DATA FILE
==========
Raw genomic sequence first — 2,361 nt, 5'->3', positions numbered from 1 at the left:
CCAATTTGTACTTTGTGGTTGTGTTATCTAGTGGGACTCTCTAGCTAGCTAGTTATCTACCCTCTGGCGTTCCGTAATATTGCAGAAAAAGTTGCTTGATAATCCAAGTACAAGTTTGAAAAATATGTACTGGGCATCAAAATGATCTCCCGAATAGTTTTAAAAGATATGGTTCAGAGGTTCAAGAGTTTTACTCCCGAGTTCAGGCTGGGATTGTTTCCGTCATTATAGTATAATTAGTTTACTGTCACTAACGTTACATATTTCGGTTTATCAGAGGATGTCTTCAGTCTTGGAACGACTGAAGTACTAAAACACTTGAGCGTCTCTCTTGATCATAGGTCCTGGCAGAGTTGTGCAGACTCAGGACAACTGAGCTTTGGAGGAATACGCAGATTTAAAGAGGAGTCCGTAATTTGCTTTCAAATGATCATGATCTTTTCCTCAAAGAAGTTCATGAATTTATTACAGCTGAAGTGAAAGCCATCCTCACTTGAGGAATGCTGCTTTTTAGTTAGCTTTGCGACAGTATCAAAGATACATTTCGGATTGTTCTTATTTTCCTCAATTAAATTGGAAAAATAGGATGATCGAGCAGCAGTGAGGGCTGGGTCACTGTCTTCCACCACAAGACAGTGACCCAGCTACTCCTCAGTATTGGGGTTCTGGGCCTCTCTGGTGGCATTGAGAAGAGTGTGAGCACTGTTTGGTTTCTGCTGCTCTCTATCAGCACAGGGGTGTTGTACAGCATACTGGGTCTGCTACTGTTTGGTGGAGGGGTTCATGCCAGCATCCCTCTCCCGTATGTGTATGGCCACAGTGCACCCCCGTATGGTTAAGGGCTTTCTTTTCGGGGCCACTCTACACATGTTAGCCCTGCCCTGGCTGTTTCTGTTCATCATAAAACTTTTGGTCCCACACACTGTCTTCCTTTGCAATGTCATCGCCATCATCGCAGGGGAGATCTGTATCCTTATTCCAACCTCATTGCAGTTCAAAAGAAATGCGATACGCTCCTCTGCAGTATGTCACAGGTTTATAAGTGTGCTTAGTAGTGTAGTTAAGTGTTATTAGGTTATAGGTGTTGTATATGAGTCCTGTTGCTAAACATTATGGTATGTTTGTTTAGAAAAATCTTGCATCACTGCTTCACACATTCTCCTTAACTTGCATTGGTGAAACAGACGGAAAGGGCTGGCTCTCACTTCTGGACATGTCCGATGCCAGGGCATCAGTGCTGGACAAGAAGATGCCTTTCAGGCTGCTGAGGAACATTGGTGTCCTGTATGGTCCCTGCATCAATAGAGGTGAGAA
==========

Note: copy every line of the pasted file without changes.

Raw genomic sequence first — 2,361 nt, 5'->3', positions numbered from 1 at the left:
CCAATTTGTACTTTGTGGTTGTGTTATCTAGTGGGACTCTCTAGCTAGCTAGTTATCTACCCTCTGGCGTTCCGTAATATTGCAGAAAAAGTTGCTTGATAATCCAAGTACAAGTTTGAAAAATATGTACTGGGCATCAAAATGATCTCCCGAATAGTTTTAAAAGATATGGTTCAGAGGTTCAAGAGTTTTACTCCCGAGTTCAGGCTGGGATTGTTTCCGTCATTATAGTATAATTAGTTTACTGTCACTAACGTTACATATTTCGGTTTATCAGAGGATGTCTTCAGTCTTGGAACGACTGAAGTACTAAAACACTTGAGCGTCTCTCTTGATCATAGGTCCTGGCAGAGTTGTGCAGACTCAGGACAACTGAGCTTTGGAGGAATACGCAGATTTAAAGAGGAGTCCGTAATTTGCTTTCAAATGATCATGATCTTTTCCTCAAAGAAGTTCATGAATTTATTACAGCTGAAGTGAAAGCCATCCTCACTTGAGGAATGCTGCTTTTTAGTTAGCTTTGCGACAGTATCAAAGATACATTTCGGATTGTTCTTATTTTCCTCAATTAAATTGGAAAAATAGGATGATCGAGCAGCAGTGAGGGCTGGGTCACTGTCTTCCACCACAAGACAGTGACCCAGCTACTCCTCAGTATTGGGGTTCTGGGCCTCTCTGGTGGCATTGAGAAGAGTGTGAGCACTGTTTGGTTTCTGCTGCTCTCTATCAGCACAGGGGTGTTGTACAGCATACTGGGTCTGCTACTGTTTGGTGGAGGGGTTCATGCCAGCATCCCTCTCCCGTATGTGTATGGCCACAGTGCACCCCCGTATGGTTAAGGGCTTTCTTTTCGGGGCCACTCTACACATGTTAGCCCTGCCCTGGCTGTTTCTGTTCATCATAAAACTTTTGGTCCCACACACTGTCTTCCTTTGCAATGTCATCGCCATCATCGCAGGGGAGATCTGTATCCTTATTCCAACCTCATTGCAGTTCAAAAGAAATGCGATACGCTCCTCTGCAGTATGTCACAGGTTTATAAGTGTGCTTAGTAGTGTAGTTAAGTGTTATTAGGTTATAGGTGTTGTATATGAGTCCTGTTGCTAAACATTATGGTATGTTTGTTTAGAAAAATCTTGCATCACTGCTTCACACATTCTCCTTAACTTGCATTGGTGAAACAGACGGAAAGGGCTGGCTCTCACTTCTGGACATGTCCGATGCCAGGGCATCAGTGCTGGACAAGAAGATGCCTTTCAGGCTGCTGAGGAACATTGGTGTCCTGTATGGTCCCTGCATCAATAGAGGTGAGAA